MINNEAPOLIS (AP) — Many rental units near the University of Minnesota have emptied since the campus closed during spring break, creating uncertainty about occupancy numbers in the fall.
Following conversations with property owners, the University’s Off-Campus Living unit found low occupancy rates of homes near campus since the pandemic ramped up. The high vacancy in recent months could be indicative of what may happen if classes were wholly online in the fall, students and housing experts say.
As of late May, the estimated occupancy rate was between 25% to 30% for larger apartment complexes since spring break, said Off-Campus Living’s program director Kendre Turonie, who sits on the Minnesota Daily’s Board of Directors. For some rental houses with between three and five occupants, only about one or two have stayed.
While the data is not exact, Turonie told the Minnesota Daily that property owners noted internet usage, door entry and video systems in their buildings to estimate how many people are living there. Some residents are still paying their leases while living elsewhere.
But property owners were probably “quite relieved” to find that the University will likely hold in-person classes in the fall, said Ed Goetz, program director for the Center for Urban and Regional Affairs, which deals with community issues like housing.
If classes had been totally online, Goetz said it could have been a “nightmare” for those property owners.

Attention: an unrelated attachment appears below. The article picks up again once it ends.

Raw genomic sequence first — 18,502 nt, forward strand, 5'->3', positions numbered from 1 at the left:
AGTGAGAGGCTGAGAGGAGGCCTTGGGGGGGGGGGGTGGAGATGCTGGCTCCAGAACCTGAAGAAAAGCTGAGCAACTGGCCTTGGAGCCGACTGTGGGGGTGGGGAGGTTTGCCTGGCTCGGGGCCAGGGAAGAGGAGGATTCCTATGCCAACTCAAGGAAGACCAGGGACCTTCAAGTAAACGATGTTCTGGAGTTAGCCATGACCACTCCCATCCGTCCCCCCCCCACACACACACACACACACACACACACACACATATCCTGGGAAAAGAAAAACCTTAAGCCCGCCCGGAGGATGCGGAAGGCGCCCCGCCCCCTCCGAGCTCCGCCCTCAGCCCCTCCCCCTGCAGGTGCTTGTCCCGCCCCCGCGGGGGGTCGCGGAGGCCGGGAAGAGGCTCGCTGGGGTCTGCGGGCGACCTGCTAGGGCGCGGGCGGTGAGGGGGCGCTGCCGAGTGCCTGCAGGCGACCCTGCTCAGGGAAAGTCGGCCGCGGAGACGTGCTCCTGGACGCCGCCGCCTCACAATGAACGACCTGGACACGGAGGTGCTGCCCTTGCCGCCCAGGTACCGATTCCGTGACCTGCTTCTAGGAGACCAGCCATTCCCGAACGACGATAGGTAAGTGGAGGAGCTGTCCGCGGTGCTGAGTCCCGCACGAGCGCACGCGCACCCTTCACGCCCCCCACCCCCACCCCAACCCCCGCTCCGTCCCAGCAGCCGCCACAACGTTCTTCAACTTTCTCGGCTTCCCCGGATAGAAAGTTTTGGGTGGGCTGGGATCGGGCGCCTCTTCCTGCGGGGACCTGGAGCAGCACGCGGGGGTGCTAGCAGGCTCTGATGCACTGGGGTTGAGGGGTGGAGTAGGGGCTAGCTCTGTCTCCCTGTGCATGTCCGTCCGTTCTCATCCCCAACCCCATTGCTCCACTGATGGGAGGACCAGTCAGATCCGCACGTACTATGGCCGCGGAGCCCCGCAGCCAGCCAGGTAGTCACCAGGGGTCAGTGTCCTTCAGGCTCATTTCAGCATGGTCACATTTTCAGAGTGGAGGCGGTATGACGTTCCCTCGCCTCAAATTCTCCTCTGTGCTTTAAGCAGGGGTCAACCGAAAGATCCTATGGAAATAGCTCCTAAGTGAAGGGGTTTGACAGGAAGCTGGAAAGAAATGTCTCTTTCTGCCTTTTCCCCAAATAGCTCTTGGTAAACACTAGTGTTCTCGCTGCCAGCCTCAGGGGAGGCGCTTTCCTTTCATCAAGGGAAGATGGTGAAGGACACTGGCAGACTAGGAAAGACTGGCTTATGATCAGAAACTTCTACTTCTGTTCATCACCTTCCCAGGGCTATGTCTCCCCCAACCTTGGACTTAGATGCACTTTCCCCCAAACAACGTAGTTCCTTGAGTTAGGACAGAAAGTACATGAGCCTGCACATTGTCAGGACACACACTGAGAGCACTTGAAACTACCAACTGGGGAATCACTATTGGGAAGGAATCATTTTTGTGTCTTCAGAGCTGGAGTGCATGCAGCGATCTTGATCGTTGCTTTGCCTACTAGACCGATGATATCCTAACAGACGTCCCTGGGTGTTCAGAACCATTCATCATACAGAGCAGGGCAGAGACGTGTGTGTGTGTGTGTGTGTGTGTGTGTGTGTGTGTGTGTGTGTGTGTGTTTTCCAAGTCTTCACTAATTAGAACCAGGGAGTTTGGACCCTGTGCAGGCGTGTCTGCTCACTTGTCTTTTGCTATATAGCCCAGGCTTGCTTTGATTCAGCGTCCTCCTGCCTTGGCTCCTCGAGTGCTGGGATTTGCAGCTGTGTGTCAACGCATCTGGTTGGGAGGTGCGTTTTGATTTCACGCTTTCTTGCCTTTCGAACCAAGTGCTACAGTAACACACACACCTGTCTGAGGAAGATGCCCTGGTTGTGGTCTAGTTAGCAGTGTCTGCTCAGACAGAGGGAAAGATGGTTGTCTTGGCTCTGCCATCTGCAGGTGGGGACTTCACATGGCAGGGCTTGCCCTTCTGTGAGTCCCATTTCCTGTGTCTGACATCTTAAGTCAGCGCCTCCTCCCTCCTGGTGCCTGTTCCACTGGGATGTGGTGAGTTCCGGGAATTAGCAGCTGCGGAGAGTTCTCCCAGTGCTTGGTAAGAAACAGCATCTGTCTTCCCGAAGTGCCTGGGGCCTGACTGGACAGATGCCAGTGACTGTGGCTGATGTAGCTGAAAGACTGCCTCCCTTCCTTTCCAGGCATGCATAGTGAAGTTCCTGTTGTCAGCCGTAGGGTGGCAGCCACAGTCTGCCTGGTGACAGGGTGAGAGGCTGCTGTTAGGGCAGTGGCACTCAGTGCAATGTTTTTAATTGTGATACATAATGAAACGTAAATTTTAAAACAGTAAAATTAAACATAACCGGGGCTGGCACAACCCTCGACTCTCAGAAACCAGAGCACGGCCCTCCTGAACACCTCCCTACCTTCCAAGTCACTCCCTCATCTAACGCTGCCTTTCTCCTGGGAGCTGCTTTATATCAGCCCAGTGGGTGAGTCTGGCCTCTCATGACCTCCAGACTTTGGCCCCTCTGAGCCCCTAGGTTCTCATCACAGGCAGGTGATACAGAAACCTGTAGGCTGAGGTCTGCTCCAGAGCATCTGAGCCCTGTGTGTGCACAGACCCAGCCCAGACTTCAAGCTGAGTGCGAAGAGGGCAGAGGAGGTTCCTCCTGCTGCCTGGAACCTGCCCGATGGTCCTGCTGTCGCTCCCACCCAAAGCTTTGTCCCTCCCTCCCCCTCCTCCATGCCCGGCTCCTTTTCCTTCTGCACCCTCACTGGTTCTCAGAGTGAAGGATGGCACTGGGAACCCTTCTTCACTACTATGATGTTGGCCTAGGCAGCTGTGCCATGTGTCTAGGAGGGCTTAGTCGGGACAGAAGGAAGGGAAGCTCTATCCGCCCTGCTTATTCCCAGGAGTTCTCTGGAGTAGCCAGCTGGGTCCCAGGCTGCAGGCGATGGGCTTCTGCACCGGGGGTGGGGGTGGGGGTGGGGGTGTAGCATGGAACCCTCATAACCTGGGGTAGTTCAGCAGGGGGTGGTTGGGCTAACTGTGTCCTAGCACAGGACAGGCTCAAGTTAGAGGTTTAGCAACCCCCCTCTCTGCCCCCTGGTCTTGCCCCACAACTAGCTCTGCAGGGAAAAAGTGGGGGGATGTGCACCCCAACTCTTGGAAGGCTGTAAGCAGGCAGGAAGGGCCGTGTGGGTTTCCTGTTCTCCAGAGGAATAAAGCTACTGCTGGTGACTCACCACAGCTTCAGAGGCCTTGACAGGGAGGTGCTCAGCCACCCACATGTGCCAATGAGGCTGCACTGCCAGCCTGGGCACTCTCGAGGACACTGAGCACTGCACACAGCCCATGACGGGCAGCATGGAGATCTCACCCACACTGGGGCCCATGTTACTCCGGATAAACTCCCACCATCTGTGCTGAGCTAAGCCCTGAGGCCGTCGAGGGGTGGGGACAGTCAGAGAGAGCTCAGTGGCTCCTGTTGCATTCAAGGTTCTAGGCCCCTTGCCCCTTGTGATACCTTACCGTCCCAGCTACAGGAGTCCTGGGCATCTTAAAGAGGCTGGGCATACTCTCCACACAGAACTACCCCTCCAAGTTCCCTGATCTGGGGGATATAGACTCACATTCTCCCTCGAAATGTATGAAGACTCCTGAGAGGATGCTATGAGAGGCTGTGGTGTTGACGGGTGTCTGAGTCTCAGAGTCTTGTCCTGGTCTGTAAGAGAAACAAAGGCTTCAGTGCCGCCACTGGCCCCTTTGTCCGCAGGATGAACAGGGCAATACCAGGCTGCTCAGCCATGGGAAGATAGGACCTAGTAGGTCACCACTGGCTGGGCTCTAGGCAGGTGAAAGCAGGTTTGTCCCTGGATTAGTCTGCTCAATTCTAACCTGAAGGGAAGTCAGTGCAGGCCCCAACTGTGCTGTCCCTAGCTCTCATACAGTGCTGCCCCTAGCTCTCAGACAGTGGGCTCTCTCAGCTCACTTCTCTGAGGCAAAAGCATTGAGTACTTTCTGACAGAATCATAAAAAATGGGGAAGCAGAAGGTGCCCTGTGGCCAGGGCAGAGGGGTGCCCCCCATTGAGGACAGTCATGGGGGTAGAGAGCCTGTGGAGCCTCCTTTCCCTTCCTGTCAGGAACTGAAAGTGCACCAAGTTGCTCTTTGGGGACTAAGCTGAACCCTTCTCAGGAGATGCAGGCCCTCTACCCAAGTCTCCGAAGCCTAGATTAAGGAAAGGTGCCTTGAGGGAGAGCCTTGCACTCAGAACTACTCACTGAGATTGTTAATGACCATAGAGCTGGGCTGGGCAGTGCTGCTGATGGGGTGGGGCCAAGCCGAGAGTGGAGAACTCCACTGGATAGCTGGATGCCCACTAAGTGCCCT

“All of those leases would have ended, and they would have been faced with massive vacancies,” Goetz said.
Whether students left while continuing to pay for their leases or were able to get out of them is unclear, but many have tried. This would have largely impacted property owners negatively — especially in their ability to cover mortgages for the property, Goetz said.
But uncertainty persists on the expected vacancy rate in the fall. Despite some in-person classes, many students are contending with the decision of signing a new lease.
Mark Eckelaert, who plans to graduate at the end of the fall semester, only needs to take capstone courses to finish his double major in psychology and in cultural studies and comparative literature. As someone who lives in Wisconsin, the University’s announcement of holding in-person classes still left him with questions about whether his classes would be wholly online — and a reluctance to sign a new lease.
“(It’s) definitely stressful,” he said. “(I want to) make the best choice obviously ... It’s a bit hard when I have no clue what’s going on with the departments.”
Since then, Eckelaert said he heard back from his advisor who told him his capstone courses will usually have an in-person component. He said he is now trying to search for a short-term lease or take over a sublease.
Another student, Molly Carney, also plans to graduate in December. She said not knowing the University’s decision for a while added to the worry about whether or not to find a place to live.
“That was probably the most stressful thing was frantically searching for possibilities of places to live. A lot of worry for sure,” she said in an email to the Minnesota Daily.
Goetz said property owners might start providing significant reductions in rent or special deals or packages to try to incentivize students to return to campus.
“Especially in this situation, where it becomes …. almost a choice on the part of students about whether they’re going to come back to campus or not based on their course load,” he said.
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